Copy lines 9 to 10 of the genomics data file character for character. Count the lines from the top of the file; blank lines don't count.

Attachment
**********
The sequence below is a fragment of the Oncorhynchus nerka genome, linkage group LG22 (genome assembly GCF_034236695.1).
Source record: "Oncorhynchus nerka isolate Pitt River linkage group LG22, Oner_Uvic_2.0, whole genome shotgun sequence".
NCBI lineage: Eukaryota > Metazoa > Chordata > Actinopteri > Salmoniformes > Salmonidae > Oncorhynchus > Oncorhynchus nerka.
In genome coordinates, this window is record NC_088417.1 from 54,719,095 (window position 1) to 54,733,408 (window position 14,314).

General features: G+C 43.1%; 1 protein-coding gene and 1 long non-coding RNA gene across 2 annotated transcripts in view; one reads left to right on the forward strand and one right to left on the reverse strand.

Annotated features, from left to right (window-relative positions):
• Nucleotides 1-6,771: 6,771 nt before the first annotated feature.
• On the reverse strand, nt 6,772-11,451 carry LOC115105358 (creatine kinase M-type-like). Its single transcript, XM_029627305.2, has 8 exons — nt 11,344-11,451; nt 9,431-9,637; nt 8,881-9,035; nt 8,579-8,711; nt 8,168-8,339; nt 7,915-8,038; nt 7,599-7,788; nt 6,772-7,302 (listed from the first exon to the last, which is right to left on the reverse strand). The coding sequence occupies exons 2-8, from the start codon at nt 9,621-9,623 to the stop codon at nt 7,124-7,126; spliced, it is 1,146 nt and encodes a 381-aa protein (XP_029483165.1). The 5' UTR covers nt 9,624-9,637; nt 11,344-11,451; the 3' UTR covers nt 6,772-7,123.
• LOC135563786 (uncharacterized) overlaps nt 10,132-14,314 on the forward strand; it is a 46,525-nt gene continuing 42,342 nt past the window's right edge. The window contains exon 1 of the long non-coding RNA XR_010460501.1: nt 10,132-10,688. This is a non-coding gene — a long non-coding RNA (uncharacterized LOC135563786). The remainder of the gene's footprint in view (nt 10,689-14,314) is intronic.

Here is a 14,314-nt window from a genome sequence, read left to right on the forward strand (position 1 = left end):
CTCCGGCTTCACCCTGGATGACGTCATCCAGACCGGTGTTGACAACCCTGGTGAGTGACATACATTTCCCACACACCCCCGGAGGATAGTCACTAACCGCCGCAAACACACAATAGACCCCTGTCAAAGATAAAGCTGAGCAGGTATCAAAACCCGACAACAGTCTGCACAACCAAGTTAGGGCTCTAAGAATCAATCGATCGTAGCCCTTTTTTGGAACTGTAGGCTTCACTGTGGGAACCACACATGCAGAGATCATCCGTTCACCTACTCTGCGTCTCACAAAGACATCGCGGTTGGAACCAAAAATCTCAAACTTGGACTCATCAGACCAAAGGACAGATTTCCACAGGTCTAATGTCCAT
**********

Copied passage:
• LOC135563786 (uncharacterized) overlaps nt 10,132-14,314 on the forward strand; it is a 46,525-nt gene continuing 42,342 nt past the window's right edge. The window contains exon 1 of the long non-coding RNA XR_010460501.1: nt 10,132-10,688. This is a non-coding gene — a long non-coding RNA (uncharacterized LOC135563786). The remainder of the gene's footprint in view (nt 10,689-14,314) is intronic.

Here is a 14,314-nt window from a genome sequence, read left to right on the forward strand (position 1 = left end):